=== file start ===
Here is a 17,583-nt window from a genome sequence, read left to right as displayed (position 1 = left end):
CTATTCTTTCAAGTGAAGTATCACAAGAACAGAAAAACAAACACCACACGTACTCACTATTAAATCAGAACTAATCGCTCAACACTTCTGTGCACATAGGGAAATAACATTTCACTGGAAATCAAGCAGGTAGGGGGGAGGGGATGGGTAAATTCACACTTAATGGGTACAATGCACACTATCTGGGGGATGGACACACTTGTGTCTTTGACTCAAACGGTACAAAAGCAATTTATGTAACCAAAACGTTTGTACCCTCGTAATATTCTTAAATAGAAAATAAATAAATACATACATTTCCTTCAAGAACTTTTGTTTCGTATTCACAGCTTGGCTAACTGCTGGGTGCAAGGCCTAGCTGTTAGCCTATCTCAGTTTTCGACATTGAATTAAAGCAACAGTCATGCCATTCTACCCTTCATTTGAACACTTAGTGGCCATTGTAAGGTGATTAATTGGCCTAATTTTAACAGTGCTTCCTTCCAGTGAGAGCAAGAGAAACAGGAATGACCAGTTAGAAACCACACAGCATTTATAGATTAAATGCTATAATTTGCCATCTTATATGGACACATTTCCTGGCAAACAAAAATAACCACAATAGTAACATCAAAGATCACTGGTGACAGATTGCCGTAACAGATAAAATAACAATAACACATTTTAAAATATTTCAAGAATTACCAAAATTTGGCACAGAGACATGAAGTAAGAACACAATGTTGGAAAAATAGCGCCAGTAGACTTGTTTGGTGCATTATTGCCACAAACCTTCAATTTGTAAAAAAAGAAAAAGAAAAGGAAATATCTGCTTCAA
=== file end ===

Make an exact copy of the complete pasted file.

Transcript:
Here is a 17,583-nt window from a genome sequence, read left to right as displayed (position 1 = left end):
CTATTCTTTCAAGTGAAGTATCACAAGAACAGAAAAACAAACACCACACGTACTCACTATTAAATCAGAACTAATCGCTCAACACTTCTGTGCACATAGGGAAATAACATTTCACTGGAAATCAAGCAGGTAGGGGGGAGGGGATGGGTAAATTCACACTTAATGGGTACAATGCACACTATCTGGGGGATGGACACACTTGTGTCTTTGACTCAAACGGTACAAAAGCAATTTATGTAACCAAAACGTTTGTACCCTCGTAATATTCTTAAATAGAAAATAAATAAATACATACATTTCCTTCAAGAACTTTTGTTTCGTATTCACAGCTTGGCTAACTGCTGGGTGCAAGGCCTAGCTGTTAGCCTATCTCAGTTTTCGACATTGAATTAAAGCAACAGTCATGCCATTCTACCCTTCATTTGAACACTTAGTGGCCATTGTAAGGTGATTAATTGGCCTAATTTTAACAGTGCTTCCTTCCAGTGAGAGCAAGAGAAACAGGAATGACCAGTTAGAAACCACACAGCATTTATAGATTAAATGCTATAATTTGCCATCTTATATGGACACATTTCCTGGCAAACAAAAATAACCACAATAGTAACATCAAAGATCACTGGTGACAGATTGCCGTAACAGATAAAATAACAATAACACATTTTAAAATATTTCAAGAATTACCAAAATTTGGCACAGAGACATGAAGTAAGAACACAATGTTGGAAAAATAGCGCCAGTAGACTTGTTTGGTGCATTATTGCCACAAACCTTCAATTTGTAAAAAAAGAAAAAGAAAAGGAAATATCTGCTTCAA